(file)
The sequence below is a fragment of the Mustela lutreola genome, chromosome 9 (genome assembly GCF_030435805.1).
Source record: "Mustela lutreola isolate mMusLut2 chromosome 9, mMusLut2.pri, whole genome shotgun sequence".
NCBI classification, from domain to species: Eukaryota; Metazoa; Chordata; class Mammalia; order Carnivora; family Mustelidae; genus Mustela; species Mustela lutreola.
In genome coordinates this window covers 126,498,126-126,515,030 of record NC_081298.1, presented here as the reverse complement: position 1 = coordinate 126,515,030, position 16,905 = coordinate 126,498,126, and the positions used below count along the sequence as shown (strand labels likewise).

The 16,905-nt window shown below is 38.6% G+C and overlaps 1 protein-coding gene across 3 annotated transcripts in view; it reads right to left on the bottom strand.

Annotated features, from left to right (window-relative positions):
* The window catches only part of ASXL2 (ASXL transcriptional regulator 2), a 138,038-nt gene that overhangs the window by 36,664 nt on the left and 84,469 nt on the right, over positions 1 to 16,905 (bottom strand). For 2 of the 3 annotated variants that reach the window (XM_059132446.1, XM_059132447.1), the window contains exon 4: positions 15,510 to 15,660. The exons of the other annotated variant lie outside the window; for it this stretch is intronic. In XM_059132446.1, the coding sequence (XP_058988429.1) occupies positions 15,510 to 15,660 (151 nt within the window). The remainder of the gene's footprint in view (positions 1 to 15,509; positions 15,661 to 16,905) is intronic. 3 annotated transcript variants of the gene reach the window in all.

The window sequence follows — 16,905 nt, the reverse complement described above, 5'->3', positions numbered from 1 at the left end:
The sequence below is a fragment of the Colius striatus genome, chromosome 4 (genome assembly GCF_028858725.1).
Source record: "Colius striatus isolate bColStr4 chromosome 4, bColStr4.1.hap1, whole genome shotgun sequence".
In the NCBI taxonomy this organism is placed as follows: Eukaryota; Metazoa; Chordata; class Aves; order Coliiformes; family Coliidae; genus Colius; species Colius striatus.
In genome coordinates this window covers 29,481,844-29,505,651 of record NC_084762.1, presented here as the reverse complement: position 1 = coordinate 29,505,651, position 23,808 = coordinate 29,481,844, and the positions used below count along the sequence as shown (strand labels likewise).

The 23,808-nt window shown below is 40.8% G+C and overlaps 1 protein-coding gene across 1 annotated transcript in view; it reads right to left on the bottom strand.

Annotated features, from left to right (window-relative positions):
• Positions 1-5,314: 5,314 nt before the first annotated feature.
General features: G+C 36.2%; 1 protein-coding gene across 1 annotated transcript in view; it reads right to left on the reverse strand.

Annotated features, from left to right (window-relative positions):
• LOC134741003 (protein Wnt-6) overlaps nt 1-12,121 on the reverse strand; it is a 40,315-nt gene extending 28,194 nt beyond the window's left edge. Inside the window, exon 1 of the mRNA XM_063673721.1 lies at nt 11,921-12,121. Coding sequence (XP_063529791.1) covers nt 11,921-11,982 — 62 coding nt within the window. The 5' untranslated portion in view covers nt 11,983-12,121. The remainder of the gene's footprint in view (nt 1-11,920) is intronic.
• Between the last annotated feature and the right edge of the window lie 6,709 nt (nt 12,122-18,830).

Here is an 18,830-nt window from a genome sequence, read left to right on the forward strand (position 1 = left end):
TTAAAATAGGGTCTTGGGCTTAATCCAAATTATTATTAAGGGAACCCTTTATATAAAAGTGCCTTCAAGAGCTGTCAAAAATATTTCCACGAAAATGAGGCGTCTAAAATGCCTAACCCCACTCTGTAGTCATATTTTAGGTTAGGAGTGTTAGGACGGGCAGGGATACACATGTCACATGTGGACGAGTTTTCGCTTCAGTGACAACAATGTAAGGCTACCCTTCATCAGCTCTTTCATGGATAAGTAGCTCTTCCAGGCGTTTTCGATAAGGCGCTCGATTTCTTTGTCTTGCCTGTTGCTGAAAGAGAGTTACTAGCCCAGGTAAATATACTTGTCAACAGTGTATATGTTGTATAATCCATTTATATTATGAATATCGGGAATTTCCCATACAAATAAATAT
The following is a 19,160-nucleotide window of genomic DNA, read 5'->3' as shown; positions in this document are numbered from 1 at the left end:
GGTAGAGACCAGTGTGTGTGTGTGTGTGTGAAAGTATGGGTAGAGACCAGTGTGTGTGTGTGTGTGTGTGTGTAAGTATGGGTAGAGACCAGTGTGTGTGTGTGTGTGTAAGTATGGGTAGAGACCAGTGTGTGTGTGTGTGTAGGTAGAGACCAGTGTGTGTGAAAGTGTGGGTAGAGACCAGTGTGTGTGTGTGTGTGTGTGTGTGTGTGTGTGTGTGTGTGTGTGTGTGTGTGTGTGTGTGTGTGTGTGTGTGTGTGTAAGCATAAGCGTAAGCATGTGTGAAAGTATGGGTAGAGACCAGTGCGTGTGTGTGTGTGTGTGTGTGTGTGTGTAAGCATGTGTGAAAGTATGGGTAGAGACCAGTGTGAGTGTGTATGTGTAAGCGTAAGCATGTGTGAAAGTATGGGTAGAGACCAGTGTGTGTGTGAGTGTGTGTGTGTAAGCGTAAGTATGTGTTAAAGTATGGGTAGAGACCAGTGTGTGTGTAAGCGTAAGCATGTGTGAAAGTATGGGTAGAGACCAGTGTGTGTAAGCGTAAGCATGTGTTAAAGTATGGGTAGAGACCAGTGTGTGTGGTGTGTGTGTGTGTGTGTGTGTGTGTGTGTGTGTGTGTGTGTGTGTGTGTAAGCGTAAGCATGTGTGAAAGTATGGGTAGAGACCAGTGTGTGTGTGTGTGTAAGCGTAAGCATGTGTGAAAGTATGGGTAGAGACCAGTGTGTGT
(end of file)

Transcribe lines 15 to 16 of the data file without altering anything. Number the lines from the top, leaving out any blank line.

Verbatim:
• Positions 1-5,314: 5,314 nt before the first annotated feature.
General features: G+C 36.2%; 1 protein-coding gene across 1 annotated transcript in view; it reads right to left on the reverse strand.